2002 Amazon.ca/Books in Canada First Novel Award Winner
: Mary Lawson's debut novel is a beautifully crafted and shimmering tale of love, death and redemption set in the eponymous Crow Lake
, an isolated rural community where time has stood still. Narrated by 26-year-old Kate Morrison, we dive in and out of the troubled woman's childhood memories over the passage of a year--when she was seven and her parents were killed in a motoring accident, leaving Kate, her younger sister Bo and two older brothers Matt and Luke orphaned. The proverbial can of worms is opened for our heroine when she receives an invitation to Matt's son's 18th birthday. The successful zoologist and professor, so accustomed to dissecting everything through a microscope, must suddenly analyse her own relationship and come to terms with her past before she forsakes a future with the man she loves. She is still in turmoil over the events of that fateful summer and winter 20 years ago when the tragedy of another local family, the Pyes, spilled over into their own lives with earth-shattering consequences. One dark night, a shivering Laurie, Pye's only son, stands mute in their porchlight, straining to share something with them but, startled, turns and runs away. The many strange, longing looks which pass between Matt and Marie, Pye's eldest daughter. And the awful night when Marie stands in their doorway whispering unspeakable horrors. In Kate's eyes, the Pye family drown out the hopes and dreams of her own in that one moment. But does the tragedy really lie in the past or is it in the present? Lawson's narrative flows effortlessly in ever-increasing circles, swirling impressions in the reader's mind until form takes shape and the reader is left to reflect on the whole. Crow Lake
is a wonderful achievement that will ripple in and out the reader's consciousness long after the last page is turned. --Nicola Perry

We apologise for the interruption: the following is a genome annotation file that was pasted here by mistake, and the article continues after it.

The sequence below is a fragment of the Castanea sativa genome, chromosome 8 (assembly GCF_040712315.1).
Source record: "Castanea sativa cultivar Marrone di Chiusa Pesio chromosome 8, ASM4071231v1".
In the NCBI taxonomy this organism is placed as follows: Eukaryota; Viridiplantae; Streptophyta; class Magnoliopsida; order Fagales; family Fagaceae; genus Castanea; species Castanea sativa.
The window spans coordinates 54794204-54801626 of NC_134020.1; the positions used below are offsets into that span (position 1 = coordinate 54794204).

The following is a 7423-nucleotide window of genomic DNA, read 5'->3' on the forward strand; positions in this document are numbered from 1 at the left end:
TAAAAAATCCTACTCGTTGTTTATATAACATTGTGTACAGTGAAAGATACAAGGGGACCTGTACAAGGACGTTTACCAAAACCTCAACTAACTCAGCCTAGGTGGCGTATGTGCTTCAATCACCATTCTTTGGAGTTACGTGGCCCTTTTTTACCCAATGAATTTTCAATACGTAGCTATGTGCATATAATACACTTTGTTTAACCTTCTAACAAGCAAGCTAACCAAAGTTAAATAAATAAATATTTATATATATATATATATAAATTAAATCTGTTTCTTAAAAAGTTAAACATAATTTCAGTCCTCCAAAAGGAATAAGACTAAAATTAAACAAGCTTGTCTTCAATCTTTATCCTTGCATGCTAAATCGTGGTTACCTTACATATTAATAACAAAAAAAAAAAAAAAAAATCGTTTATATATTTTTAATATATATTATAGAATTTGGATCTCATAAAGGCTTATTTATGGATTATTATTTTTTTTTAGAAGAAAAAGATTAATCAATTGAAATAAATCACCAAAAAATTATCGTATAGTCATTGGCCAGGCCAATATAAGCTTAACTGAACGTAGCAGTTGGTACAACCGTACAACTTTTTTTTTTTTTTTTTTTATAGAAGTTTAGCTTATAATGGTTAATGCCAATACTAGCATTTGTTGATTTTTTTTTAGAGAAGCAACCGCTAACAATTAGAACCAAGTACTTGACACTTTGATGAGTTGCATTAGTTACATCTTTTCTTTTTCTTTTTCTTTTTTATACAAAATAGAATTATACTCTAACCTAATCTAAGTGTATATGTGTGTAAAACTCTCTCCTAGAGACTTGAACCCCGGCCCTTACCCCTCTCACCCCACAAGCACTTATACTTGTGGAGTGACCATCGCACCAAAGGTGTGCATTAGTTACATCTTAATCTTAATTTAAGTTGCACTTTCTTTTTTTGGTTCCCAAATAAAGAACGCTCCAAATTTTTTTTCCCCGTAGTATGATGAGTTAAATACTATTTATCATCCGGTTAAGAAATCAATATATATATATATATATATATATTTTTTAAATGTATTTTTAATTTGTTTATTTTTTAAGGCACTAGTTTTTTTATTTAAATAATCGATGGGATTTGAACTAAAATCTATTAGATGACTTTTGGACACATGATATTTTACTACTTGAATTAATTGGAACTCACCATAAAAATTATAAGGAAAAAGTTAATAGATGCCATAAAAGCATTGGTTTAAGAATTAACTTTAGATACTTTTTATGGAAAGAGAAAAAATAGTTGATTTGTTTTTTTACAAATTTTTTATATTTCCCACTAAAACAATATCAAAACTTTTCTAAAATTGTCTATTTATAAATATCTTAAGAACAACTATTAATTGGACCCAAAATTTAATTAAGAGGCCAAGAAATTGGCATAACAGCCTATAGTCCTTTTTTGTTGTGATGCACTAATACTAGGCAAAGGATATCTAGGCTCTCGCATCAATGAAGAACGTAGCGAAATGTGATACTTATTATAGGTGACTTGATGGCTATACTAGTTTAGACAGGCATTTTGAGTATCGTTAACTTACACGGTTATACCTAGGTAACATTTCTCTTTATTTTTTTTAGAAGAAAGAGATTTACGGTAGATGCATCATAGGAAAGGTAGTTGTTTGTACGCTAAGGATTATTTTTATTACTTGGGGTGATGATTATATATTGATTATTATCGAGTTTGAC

From Publishers Weekly
Four children living in northern Ontario struggle to stay together after their parents die in an auto accident in Lawson's fascinating debut, a compelling and lovely study of sibling rivalry and family dynamics in which the land literally becomes a character. Kate Morrison narrates the tale in flashback mode, starting with the fatal car accident that leaves seven-year-old Kate; her toddler sister, Bo; 19-year-old Luke; and 17-year-old Matt to fend for themselves. At first they are divided up among relatives, but the plan changes when Luke gives up his teaching college scholarship to get a job and try to keep them together. The fractured family struggles mightily against the grinding rural poverty of Crow Lake, and the brothers conduct a fierce battle of wills to control their fate, until they both finally land jobs and the family gets some assistance from a neighbor. Unfortunately, that assistance can't overcome the deranged rage of a neighboring farmer, Cyrus Pye, and when Matt becomes involved with Pye's daughter, Maria, a tragic incident robs the brilliant young man of a chance to pursue a career as a naturalist. Kate goes on to become a zoologist at a Toronto college and marry a fellow academic, but her frustration with her brother's fate renders her unable to return to Crow Lake to visit him until the pivotal climax. Lawson delivers a potent combination of powerful character writing and gorgeous description of the land. Her sense of pace and timing is impeccable throughout, and she uses dangerous winter weather brilliantly to increase the tension as the family battles to survive. This is a vibrant, resonant novel by a talented writer whose lyrical, evocative writing invites comparisons to Rick Bass and Richard Ford. (Mar.)Forecast: The combination of orphan protagonists and effortless prose makes this an irresistible first effort. Foreign rights have already been sold in nine countries, and similar enthusiasm should be expected in the U.S.
Copyright 2002 Cahners Business Information, Inc.
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